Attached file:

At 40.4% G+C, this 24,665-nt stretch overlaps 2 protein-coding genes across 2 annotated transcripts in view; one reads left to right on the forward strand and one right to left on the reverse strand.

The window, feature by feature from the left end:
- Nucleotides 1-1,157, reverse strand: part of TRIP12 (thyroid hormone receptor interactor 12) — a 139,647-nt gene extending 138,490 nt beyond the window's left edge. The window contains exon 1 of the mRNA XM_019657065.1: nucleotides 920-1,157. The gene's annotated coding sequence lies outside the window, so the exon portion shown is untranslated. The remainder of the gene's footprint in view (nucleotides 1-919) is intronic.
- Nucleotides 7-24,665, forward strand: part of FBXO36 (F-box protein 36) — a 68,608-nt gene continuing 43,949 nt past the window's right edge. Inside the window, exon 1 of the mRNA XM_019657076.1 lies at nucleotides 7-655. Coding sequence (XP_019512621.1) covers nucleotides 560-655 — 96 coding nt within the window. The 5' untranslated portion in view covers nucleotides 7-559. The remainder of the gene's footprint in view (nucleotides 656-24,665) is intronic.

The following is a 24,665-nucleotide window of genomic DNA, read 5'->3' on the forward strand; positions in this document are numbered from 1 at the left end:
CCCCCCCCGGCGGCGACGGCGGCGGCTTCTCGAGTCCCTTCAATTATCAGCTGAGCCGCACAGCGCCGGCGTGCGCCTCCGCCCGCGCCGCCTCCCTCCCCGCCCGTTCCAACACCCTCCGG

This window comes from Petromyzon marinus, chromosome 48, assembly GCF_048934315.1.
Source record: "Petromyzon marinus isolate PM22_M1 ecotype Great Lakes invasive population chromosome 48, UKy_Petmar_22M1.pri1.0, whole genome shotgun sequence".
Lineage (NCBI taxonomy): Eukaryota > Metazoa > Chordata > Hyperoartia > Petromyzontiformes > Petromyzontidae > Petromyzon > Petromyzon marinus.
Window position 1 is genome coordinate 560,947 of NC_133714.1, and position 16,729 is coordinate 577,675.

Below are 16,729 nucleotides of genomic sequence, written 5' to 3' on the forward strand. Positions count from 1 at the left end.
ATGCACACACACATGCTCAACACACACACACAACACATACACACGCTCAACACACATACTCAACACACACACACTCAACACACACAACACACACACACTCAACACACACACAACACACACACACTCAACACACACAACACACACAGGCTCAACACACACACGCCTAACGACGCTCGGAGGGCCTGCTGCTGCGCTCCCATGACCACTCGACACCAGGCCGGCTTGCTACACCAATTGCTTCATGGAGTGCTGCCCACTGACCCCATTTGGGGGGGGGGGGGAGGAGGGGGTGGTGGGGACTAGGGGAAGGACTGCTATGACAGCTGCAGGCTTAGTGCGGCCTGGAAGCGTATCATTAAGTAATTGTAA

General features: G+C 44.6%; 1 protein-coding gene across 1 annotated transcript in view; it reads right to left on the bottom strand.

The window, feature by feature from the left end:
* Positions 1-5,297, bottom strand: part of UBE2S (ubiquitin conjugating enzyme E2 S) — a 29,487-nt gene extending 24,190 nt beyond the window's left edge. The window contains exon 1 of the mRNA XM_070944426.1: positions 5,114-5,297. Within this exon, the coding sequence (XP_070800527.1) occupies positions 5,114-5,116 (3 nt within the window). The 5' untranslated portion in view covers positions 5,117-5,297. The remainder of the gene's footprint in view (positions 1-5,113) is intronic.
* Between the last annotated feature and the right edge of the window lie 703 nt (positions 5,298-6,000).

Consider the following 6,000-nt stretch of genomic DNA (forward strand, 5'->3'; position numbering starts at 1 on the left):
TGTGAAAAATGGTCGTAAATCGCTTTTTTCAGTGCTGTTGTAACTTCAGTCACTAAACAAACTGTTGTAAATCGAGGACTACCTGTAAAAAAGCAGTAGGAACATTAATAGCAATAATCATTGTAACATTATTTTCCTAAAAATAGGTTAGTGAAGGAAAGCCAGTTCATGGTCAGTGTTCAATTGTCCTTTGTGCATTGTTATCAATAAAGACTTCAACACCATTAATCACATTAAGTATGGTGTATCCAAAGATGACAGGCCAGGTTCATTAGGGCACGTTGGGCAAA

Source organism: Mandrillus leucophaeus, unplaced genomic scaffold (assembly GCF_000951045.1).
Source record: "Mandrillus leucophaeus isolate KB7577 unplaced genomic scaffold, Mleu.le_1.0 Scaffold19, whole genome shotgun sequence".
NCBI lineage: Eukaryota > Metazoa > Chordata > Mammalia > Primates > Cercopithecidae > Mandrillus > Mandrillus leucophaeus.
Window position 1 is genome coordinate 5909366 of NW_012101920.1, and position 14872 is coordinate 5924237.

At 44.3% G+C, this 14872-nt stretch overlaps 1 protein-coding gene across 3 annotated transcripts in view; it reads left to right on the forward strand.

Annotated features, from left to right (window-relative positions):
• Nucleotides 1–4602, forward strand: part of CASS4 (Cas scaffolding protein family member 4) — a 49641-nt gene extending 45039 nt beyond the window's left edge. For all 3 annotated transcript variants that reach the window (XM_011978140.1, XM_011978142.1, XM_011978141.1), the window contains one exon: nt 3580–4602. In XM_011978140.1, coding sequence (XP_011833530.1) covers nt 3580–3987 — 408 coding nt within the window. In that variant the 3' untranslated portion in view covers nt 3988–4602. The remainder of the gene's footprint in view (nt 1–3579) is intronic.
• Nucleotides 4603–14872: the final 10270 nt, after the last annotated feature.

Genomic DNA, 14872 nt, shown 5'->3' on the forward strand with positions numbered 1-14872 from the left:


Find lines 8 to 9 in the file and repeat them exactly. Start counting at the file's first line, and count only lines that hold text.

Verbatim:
Source record: "Petromyzon marinus isolate PM22_M1 ecotype Great Lakes invasive population chromosome 48, UKy_Petmar_22M1.pri1.0, whole genome shotgun sequence".
Lineage (NCBI taxonomy): Eukaryota > Metazoa > Chordata > Hyperoartia > Petromyzontiformes > Petromyzontidae > Petromyzon > Petromyzon marinus.